Nature, instead of having an agenda of growth, operates with an agenda of diminishing returns with respect to many types of resources. As we attempt to produce more of a resource, the cost tends to rise. For example, we can extract more fresh water, if we will go to the expense of drilling deeper wells or using desalination, either of which is more expensive. We can extract more metals, if we use as our source lower grade ores, perhaps with more surface material covering the ore. We can get extract more oil, if we will go to the expense of digging deeper wells is less hospitable parts of the world. We can even use substitution, but that will likely be more expensive yet.

A major issue that most economists have missed is the fact that wages don’t rise in response to this higher cost of resource extraction. (I have shown a chart illustrating that this is true for oil prices.) If the higher cost simply arises from the fact that nature is putting more obstacles in our way, we end up spending more for, say, desalinated water than water from a local well, or more for gasoline than previously. Much of the cost goes into fuel that is burned, or building special purpose equipment (such as a desalination plant or offshore drilling rigs) that will degrade over time. Our system is, in effect, becoming less and less efficient, as it takes more resources and more of people’s time, to produce the same end product, measured in terms of barrels of oil or gallons of water. Even if there are additional salaries, they are often in a different country, around the globe.

At some point, the amount of products we can actually produce starts shrinking, because workers cannot afford the ever-more-expensive products or because some essential “ingredient” (such as fresh water, or oil, or an imported metal) is not available. Since we live in a finite world, we know that at some point such a situation must occur, even if  the shrinkage isn’t as soon as I show it in Figure 2 below.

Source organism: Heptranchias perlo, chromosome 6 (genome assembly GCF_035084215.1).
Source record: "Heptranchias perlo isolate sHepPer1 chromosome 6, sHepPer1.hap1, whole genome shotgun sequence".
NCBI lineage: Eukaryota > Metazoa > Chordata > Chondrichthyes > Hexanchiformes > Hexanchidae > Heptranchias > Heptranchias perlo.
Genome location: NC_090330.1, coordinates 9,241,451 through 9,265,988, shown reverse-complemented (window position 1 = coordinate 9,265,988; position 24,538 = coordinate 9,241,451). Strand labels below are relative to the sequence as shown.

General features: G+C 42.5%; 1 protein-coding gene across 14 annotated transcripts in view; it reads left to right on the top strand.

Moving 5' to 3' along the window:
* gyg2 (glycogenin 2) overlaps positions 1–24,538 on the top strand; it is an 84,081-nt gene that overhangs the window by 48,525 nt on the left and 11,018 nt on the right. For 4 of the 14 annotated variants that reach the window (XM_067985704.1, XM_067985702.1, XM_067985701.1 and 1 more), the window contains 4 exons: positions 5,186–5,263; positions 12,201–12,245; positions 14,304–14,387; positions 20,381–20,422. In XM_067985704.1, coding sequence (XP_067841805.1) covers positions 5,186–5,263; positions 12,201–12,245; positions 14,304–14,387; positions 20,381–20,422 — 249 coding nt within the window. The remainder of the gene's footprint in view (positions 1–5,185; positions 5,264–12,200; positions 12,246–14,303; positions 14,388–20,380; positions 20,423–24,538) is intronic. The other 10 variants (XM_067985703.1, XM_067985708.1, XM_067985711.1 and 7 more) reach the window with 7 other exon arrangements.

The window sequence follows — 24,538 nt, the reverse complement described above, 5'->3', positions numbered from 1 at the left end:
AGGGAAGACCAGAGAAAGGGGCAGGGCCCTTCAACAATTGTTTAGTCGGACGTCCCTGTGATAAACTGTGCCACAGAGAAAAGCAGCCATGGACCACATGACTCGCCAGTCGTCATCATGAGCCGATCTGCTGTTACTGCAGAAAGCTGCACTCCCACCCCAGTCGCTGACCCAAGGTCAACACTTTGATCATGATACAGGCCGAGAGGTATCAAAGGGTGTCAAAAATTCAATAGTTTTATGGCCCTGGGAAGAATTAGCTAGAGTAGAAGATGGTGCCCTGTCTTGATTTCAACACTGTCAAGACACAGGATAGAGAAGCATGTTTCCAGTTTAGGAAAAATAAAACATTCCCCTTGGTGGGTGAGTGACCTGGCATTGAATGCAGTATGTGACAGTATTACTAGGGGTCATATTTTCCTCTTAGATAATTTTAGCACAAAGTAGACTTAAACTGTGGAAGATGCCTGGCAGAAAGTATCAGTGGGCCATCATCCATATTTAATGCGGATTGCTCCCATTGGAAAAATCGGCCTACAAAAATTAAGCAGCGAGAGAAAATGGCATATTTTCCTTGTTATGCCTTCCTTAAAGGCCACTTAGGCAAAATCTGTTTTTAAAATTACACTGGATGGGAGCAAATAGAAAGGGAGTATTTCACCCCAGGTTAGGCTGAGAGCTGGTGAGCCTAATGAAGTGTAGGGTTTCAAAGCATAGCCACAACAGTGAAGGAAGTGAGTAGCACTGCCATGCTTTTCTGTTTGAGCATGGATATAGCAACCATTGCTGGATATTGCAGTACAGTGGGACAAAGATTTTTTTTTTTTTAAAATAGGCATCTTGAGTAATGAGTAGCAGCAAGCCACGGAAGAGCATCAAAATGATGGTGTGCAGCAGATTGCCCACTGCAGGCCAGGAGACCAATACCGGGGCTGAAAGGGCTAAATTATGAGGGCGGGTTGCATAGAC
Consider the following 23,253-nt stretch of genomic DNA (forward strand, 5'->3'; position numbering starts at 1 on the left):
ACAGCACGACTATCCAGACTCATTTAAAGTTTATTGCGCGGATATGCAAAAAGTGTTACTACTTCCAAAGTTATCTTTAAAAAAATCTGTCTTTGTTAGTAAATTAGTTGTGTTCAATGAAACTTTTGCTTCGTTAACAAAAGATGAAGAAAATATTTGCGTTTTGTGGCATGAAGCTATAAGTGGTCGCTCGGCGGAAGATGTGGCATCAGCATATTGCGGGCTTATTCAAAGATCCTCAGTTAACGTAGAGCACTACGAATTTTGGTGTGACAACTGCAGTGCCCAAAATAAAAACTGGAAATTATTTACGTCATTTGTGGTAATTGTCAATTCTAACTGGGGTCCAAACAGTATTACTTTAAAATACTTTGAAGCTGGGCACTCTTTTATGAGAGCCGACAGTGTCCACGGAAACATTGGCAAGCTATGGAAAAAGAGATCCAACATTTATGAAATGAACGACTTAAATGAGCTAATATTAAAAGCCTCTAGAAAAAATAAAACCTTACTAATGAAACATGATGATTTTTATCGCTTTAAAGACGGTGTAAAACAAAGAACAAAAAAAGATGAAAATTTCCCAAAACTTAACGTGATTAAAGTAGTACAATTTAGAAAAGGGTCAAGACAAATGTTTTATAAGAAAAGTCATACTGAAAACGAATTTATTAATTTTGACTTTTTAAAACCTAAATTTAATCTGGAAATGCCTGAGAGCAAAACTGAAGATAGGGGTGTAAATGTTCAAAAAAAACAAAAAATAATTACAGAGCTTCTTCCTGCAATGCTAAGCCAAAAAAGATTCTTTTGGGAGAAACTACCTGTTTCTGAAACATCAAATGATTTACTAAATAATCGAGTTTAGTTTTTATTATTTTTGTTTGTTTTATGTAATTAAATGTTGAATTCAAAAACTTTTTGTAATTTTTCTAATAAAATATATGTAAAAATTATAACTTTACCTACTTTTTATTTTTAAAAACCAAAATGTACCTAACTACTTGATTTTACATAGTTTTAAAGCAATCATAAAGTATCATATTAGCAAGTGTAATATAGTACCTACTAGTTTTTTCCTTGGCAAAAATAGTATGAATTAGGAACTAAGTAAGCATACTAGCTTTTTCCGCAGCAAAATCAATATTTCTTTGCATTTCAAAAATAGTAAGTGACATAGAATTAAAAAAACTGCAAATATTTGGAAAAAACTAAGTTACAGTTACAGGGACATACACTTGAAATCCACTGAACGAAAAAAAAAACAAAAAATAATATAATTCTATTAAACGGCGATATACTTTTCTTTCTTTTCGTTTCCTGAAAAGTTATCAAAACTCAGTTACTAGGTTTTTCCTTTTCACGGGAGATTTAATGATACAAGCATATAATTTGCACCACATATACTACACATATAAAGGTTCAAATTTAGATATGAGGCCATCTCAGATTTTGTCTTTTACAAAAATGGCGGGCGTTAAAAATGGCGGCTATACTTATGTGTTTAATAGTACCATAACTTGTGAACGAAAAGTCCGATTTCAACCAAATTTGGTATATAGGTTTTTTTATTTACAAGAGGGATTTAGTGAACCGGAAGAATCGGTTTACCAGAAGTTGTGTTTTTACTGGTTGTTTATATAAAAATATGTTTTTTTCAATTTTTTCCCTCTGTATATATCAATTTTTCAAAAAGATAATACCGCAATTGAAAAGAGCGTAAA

Figure 1. Author's image of an expanding economy.

Figure 1. Author’s image of an expanding economy.

Figure 2. Author's image of declining economy.

Figure 2. Author’s image of declining economy.

The “catch” with debt is that we are in effect borrowing from the future. It is much easier to pay back debt with interest when the economy is growing than when the economy is shrinking.  When the economy is shrinking, there is less in the future to begin with. Repaying debt from this shrinking amount becomes a problem. Even promises that aren’t formally debt, such as most Social Security payments, Medicare, and future road maintenance become a problem. With fewer goods available in total, citizens on average become poorer.

Governments depend on tax revenue from citizens, so they become poorer as well–perhaps even more quickly than the individual citizens who live in their country. It is in situations like this that richer parts of countries decide to secede, leading to country break-ups. Or the central government may fail, as in the Former Soviet Union.

Which Promises are Least Affected?